Dealing with Disability in the Home: Second edition of series

By: Daniella Jade Lowe

Housing and assisted living can be quite scarce for people with disabilities. Most times people with disabilities live with family where they rely on parents for support.

While living with Spina Bifida and Hydrocephalus, I’ve had the privilege of living in two separate countries, which means I’ve had two separate homes. I was born in England, raised in Bermuda. I have dual nationality, which has resulted in dual perspectives on disability.

I lived with my parents in Bermuda during my early school years, then I lived independently in England. I completed Primary, Middle and High School in Bermuda then completed college and university in England.

Living in both countries has been an eye opener for me especially from the perspective of being a wheelchair user.

Housing in England vs Housing in Bermuda

Housing in England is completely different to Housing in Bermuda, especially for people with disabilities.

During my college and university years, I lived in student accommodations that were modified for wheelchair users. Cultural differences impacted this. Once I completed university, I transferred to Assisted Independent Living. I live at a housing scheme called Five Oaks Housing Scheme under Sanctuary Housing Association in Ilkley. Sanctuary Housing Association is a housing corporation dedicated to the disabled community in the UK.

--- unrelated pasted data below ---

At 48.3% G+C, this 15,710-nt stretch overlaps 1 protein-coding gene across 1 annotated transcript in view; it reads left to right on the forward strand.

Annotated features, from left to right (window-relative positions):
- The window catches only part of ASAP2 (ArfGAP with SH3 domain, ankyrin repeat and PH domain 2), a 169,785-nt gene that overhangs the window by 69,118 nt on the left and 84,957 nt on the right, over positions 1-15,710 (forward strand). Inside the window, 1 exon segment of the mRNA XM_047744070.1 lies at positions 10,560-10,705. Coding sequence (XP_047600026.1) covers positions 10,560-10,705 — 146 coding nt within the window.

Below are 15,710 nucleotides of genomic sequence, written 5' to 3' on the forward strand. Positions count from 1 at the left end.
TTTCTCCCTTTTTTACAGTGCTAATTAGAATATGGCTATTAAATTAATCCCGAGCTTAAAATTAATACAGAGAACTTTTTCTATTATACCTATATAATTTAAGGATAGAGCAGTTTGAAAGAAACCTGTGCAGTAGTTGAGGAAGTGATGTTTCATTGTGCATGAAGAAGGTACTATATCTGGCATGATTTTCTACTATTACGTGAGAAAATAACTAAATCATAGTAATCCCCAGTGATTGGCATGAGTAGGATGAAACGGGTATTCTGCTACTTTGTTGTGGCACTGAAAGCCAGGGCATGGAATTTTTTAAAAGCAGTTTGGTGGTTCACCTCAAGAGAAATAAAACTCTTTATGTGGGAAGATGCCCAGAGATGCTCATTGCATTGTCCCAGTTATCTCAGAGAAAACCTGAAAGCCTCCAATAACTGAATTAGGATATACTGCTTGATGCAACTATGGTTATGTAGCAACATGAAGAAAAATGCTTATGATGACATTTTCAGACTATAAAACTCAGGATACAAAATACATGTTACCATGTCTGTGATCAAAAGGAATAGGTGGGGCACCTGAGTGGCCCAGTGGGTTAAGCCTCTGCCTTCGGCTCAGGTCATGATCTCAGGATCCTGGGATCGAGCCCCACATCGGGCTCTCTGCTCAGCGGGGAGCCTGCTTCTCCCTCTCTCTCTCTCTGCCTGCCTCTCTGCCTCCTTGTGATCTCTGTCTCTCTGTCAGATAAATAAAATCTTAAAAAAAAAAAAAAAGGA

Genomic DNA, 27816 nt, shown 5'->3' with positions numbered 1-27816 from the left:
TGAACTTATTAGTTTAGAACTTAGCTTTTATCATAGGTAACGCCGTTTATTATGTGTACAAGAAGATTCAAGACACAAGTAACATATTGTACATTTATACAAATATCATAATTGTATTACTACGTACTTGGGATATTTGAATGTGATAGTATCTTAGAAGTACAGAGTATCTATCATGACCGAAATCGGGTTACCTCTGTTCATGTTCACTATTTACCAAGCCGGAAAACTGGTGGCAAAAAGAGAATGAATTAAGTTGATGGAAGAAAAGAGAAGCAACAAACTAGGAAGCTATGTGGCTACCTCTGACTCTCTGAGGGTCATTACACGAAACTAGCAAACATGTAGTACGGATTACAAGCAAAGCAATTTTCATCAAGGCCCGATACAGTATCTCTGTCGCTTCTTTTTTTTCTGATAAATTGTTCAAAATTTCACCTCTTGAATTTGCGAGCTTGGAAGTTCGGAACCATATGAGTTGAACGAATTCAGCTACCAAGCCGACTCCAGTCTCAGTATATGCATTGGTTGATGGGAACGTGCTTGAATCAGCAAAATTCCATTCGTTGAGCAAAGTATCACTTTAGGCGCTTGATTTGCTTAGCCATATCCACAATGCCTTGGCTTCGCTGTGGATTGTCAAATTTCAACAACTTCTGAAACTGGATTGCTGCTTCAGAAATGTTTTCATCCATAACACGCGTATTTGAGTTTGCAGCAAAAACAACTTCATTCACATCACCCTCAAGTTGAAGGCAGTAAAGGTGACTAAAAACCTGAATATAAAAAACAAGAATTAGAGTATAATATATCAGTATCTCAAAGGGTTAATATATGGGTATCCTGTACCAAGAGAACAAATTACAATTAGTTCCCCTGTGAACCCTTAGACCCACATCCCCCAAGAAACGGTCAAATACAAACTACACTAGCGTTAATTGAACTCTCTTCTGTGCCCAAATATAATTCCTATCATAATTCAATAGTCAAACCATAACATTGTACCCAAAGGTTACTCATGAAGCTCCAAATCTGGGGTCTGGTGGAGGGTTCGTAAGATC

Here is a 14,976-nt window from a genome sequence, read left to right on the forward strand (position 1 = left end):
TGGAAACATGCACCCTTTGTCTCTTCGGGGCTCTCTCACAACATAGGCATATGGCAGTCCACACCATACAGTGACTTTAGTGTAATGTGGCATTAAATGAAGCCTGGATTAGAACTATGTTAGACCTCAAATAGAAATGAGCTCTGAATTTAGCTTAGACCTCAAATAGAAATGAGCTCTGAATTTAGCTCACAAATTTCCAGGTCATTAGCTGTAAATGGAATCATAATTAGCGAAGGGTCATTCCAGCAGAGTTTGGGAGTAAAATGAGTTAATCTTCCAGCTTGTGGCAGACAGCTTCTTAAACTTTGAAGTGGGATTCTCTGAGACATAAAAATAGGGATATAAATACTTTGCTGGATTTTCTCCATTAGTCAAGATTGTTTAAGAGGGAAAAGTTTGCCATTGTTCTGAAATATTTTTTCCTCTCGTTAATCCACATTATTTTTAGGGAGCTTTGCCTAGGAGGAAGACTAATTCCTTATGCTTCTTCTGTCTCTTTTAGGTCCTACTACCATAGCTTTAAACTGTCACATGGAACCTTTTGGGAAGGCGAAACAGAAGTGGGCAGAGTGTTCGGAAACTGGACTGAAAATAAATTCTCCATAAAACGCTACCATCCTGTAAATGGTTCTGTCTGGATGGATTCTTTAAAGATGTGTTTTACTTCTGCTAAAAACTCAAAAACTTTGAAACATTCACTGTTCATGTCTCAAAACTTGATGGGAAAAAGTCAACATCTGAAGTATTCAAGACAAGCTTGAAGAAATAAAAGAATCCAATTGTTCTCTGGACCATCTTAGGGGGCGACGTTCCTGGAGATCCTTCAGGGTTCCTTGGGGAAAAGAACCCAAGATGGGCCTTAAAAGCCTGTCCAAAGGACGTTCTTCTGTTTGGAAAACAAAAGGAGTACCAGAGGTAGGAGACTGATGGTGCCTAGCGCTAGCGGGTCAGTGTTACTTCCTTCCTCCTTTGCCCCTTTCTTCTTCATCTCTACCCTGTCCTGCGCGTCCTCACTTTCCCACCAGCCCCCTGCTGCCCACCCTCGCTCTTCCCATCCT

I have a great landlord who meets with the residents and I on a quarterly basis. She also communicates effectively, in-person, by phone and email. My bathroom is equipped with handrails to make transferring easy. I also use a profiling bed in addition to my height adjustable electric wheelchair. All counters and tables are low enough for me.

However there are other people in my flat who require the use of assistive technology.

Residents who are either unemployed or actively job seeking are eligible for Housing Benefit pays rent in the UK.

One recurring issue that I’ve experienced in relation to housing is having access to showering facilities instead of bathing facilities. I personally prefer baths to showers.

According to my research, Bermuda offers Summerhaven Trust. Summerhaven Trust is an assisted living residential complex that provides the opportunity for people with physical disabilities to live in the community.

The Bermuda Housing Corporation provides loans for the elderly and the disabled in Bermuda.

For the last house that I lived in, before moving to England, my family sought to make the house wheelchair accessible with an escape route for me in case of a fire or flood, by the patio area, but the Department of Planning wouldn’t let us do so because it was too risky. Bermuda has legislation for this.

During my high school years, my father teamed up with a family friend to implement a lift at my house at one point because there were stairs to access and exit the house. Bermuda has legislation for this.

Additionally, the Disabled Living Allowance is also available while living out here. I’ve also received additional support from Carers like Dignicare and Visioncare.,